1. Whenever an effect is seen, a cause must be inferred; an effect can never be without cause.  In this case, jagat (the world, all of creation) is a manifestation, an effect, of the sankalpa (will) of Brahman (the nirguna, formless and subtle, aspect of God), Who is the Supreme Cause—the parameshti karana sarira.  So jagat cannot exist without God, its Cause.
  2. The effect is nothing more than a cause in a different form (an accelerating object is equal to the force applied on the object).  In this case jagat is just purusha limiting itself to one form—and the reverse process, the transcendence of jagat into purusha, is done by yoga abhyasa.
  3. In order to remove the effect, all that is required is the removal of the cause.  In this case, jagat is dependent entirely on the Ishvara that controls and sustains it, so without that support jagat cannot function or even exist.  In fact, without God, nothing can exist.

In conclusion, science in all of its branches are beautiful and perhaps the apex of human accomplishment.  Getting closer to understanding the truth of the universe, of physical, chemical, cosmological, and biological phenomena, can never hurt us.  It might seem annoying to the scientific community for religious people to dismiss science, but that is not the goal of Hinduism, nor of Hindus.  There is no scorn, no antagonism; only appreciation and thirst for more.  And among many religions, Hinduism never had to be amended to embrace science.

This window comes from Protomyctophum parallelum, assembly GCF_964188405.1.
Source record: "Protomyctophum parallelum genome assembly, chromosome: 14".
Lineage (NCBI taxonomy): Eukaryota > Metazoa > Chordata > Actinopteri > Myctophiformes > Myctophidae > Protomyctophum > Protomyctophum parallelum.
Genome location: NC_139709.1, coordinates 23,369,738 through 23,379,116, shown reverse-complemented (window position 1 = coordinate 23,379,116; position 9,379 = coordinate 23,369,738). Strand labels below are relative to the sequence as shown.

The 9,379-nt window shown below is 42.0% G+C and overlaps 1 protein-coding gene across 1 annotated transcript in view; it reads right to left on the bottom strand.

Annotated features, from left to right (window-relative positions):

Porn is unsettlingly easy to find.  It really is at our fingertips.  Perhaps before watching it, one experiences a brief moment of fear–will I be punished for this?  I personally don’t think that any fair moral code could punish someone for harmless pleasure.  But is porn really harmless?

Porn is disappointing.  Very disappointing.  It is a travesty of a way to feed lust.  Perhaps it is preferable to forcing lust upon others, but it’s repugnant nonetheless.  There’s no point in filming something like it, with absolutely no creativity.  It’s mechanical, dry, and there’s not even contact between the two people except through the sexual act–no one does this in real life, no one should do this in real life, no one should pretend this happens in real life, and no one should implant in others’ minds the idea of doing this in real life.  Porn removes all subtlety, all imagination, all passion, all spontaneity, all intimacy, all thought from sex.  It objectifies the actors within it, and it objectifies the human body and all people for that matter, and it makes sexual pleasure nothing more than something sleazy, engineered–not to mention the people it oppresses by their circumstantial obligation to participate.  By sexual intuition, no one would reach the conclusions portrayed in porn.  Porn attempts to define pleasure for us and I pity those whose minds form any form of attachment to it.

For more on the detriments of pornography, watch the TEDTalks by Israeli speaker Ran Gavrieli.